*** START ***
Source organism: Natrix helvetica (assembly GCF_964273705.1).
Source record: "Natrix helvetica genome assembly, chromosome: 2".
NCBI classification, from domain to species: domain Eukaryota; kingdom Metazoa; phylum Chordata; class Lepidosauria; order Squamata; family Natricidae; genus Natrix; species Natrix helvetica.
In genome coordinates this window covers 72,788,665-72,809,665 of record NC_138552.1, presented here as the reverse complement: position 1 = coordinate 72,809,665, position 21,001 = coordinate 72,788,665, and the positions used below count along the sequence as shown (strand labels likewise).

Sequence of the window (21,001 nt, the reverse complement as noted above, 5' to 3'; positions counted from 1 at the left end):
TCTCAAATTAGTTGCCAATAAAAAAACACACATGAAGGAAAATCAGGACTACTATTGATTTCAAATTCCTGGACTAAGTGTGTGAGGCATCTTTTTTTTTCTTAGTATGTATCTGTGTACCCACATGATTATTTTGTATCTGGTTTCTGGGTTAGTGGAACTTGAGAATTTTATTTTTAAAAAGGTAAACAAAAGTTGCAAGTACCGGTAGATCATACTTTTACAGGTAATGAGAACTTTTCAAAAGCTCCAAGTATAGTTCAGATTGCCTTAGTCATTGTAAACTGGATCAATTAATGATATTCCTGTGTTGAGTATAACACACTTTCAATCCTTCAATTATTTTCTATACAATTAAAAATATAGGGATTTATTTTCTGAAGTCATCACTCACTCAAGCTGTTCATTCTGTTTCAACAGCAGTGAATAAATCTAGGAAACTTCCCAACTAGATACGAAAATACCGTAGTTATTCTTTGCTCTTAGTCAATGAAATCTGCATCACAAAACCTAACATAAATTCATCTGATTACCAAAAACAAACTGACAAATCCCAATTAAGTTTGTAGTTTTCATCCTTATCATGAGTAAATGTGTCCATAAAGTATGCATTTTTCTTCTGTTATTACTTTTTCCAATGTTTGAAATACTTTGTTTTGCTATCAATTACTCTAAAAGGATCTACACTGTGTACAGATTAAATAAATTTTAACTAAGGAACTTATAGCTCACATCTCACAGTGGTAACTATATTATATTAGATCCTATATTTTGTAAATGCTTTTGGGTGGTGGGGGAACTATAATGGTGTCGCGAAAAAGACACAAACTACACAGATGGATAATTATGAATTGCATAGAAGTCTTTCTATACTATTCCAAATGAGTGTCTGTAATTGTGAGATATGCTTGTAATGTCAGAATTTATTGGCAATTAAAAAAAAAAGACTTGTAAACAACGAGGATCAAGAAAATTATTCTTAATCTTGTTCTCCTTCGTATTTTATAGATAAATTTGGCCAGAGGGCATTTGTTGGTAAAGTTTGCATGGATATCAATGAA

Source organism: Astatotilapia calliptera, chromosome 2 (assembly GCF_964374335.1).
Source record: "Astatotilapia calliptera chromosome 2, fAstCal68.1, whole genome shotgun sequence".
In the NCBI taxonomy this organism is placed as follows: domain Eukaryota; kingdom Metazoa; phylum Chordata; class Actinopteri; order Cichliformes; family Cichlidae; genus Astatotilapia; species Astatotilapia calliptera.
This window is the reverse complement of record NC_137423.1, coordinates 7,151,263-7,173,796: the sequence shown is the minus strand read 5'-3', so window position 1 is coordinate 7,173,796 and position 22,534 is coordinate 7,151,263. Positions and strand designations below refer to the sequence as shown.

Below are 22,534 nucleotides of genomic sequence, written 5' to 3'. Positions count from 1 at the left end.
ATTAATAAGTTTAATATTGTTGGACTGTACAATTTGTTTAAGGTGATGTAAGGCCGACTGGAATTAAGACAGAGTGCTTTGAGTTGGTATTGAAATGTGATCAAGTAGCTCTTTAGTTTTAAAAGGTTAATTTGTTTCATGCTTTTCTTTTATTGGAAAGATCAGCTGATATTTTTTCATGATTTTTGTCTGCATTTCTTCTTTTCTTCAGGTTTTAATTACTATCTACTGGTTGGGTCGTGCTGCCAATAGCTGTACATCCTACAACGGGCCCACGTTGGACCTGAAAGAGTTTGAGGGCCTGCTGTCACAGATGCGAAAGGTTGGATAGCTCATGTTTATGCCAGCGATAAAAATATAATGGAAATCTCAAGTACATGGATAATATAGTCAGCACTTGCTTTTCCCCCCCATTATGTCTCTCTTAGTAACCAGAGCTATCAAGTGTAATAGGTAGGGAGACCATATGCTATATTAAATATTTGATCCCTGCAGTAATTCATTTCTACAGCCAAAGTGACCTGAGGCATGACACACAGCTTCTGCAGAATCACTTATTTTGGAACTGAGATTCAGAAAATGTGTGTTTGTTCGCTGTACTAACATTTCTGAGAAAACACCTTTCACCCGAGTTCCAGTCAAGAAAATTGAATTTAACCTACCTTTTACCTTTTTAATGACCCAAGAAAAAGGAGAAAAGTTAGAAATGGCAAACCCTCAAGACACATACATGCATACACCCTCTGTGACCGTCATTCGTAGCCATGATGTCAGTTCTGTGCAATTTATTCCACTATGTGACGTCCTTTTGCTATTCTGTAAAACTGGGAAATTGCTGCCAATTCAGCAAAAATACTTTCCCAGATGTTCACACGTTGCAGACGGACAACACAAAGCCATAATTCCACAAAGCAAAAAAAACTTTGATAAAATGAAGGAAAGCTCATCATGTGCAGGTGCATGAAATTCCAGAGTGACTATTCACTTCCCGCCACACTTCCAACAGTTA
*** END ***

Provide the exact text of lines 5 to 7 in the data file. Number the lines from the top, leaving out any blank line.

Sequence of the window (21,001 nt, the reverse complement as noted above, 5' to 3'; positions counted from 1 at the left end):
TCTCAAATTAGTTGCCAATAAAAAAACACACATGAAGGAAAATCAGGACTACTATTGATTTCAAATTCCTGGACTAAGTGTGTGAGGCATCTTTTTTTTTCTTAGTATGTATCTGTGTACCCACATGATTATTTTGTATCTGGTTTCTGGGTTAGTGGAACTTGAGAATTTTATTTTTAAAAAGGTAAACAAAAGTTGCAAGTACCGGTAGATCATACTTTTACAGGTAATGAGAACTTTTCAAAAGCTCCAAGTATAGTTCAGATTGCCTTAGTCATTGTAAACTGGATCAATTAATGATATTCCTGTGTTGAGTATAACACACTTTCAATCCTTCAATTATTTTCTATACAATTAAAAATATAGGGATTTATTTTCTGAAGTCATCACTCACTCAAGCTGTTCATTCTGTTTCAACAGCAGTGAATAAATCTAGGAAACTTCCCAACTAGATACGAAAATACCGTAGTTATTCTTTGCTCTTAGTCAATGAAATCTGCATCACAAAACCTAACATAAATTCATCTGATTACCAAAAACAAACTGACAAATCCCAATTAAGTTTGTAGTTTTCATCCTTATCATGAGTAAATGTGTCCATAAAGTATGCATTTTTCTTCTGTTATTACTTTTTCCAATGTTTGAAATACTTTGTTTTGCTATCAATTACTCTAAAAGGATCTACACTGTGTACAGATTAAATAAATTTTAACTAAGGAACTTATAGCTCACATCTCACAGTGGTAACTATATTATATTAGATCCTATATTTTGTAAATGCTTTTGGGTGGTGGGGGAACTATAATGGTGTCGCGAAAAAGACACAAACTACACAGATGGATAATTATGAATTGCATAGAAGTCTTTCTATACTATTCCAAATGAGTGTCTGTAATTGTGAGATATGCTTGTAATGTCAGAATTTATTGGCAATTAAAAAAAAAAGACTTGTAAACAACGAGGATCAAGAAAATTATTCTTAATCTTGTTCTCCTTCGTATTTTATAGATAAATTTGGCCAGAGGGCATTTGTTGGTAAAGTTTGCATGGATATCAATGAA

Source organism: Astatotilapia calliptera, chromosome 2 (assembly GCF_964374335.1).